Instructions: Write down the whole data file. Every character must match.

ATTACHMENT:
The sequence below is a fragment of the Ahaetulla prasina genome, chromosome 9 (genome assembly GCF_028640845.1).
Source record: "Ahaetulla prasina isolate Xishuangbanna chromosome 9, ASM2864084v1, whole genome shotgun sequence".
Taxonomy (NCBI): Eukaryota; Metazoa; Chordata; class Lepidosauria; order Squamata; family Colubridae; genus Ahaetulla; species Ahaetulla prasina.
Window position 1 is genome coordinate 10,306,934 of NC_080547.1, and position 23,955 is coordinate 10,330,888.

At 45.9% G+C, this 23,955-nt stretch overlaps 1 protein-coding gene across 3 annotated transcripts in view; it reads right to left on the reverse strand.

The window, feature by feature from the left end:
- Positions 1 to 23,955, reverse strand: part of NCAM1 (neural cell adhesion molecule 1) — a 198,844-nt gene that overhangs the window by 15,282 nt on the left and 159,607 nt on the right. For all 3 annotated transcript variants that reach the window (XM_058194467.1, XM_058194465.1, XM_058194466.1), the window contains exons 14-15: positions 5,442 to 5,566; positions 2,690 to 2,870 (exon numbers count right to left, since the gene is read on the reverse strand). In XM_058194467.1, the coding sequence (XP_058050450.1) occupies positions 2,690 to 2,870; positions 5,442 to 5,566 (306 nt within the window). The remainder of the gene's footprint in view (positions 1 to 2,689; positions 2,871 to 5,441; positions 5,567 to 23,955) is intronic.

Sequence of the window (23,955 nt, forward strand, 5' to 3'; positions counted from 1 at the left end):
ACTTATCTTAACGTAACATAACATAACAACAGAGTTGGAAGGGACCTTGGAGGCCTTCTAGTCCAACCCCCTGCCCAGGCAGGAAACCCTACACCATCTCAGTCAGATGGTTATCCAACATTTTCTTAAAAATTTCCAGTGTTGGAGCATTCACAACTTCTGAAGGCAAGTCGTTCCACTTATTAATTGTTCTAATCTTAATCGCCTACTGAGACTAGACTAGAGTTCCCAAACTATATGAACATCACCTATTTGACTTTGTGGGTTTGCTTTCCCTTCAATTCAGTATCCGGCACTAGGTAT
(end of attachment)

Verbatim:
The sequence below is a fragment of the Ahaetulla prasina genome, chromosome 9 (genome assembly GCF_028640845.1).
Source record: "Ahaetulla prasina isolate Xishuangbanna chromosome 9, ASM2864084v1, whole genome shotgun sequence".
Taxonomy (NCBI): Eukaryota; Metazoa; Chordata; class Lepidosauria; order Squamata; family Colubridae; genus Ahaetulla; species Ahaetulla prasina.
Window position 1 is genome coordinate 10,306,934 of NC_080547.1, and position 23,955 is coordinate 10,330,888.

At 45.9% G+C, this 23,955-nt stretch overlaps 1 protein-coding gene across 3 annotated transcripts in view; it reads right to left on the reverse strand.

The window, feature by feature from the left end:
- Positions 1 to 23,955, reverse strand: part of NCAM1 (neural cell adhesion molecule 1) — a 198,844-nt gene that overhangs the window by 15,282 nt on the left and 159,607 nt on the right. For all 3 annotated transcript variants that reach the window (XM_058194467.1, XM_058194465.1, XM_058194466.1), the window contains exons 14-15: positions 5,442 to 5,566; positions 2,690 to 2,870 (exon numbers count right to left, since the gene is read on the reverse strand). In XM_058194467.1, the coding sequence (XP_058050450.1) occupies positions 2,690 to 2,870; positions 5,442 to 5,566 (306 nt within the window). The remainder of the gene's footprint in view (positions 1 to 2,689; positions 2,871 to 5,441; positions 5,567 to 23,955) is intronic.

Sequence of the window (23,955 nt, forward strand, 5' to 3'; positions counted from 1 at the left end):
ACTTATCTTAACGTAACATAACATAACAACAGAGTTGGAAGGGACCTTGGAGGCCTTCTAGTCCAACCCCCTGCCCAGGCAGGAAACCCTACACCATCTCAGTCAGATGGTTATCCAACATTTTCTTAAAAATTTCCAGTGTTGGAGCATTCACAACTTCTGAAGGCAAGTCGTTCCACTTATTAATTGTTCTAATCTTAATCGCCTACTGAGACTAGACTAGAGTTCCCAAACTATATGAACATCACCTATTTGACTTTGTGGGTTTGCTTTCCCTTCAATTCAGTATCCGGCACTAGGTAT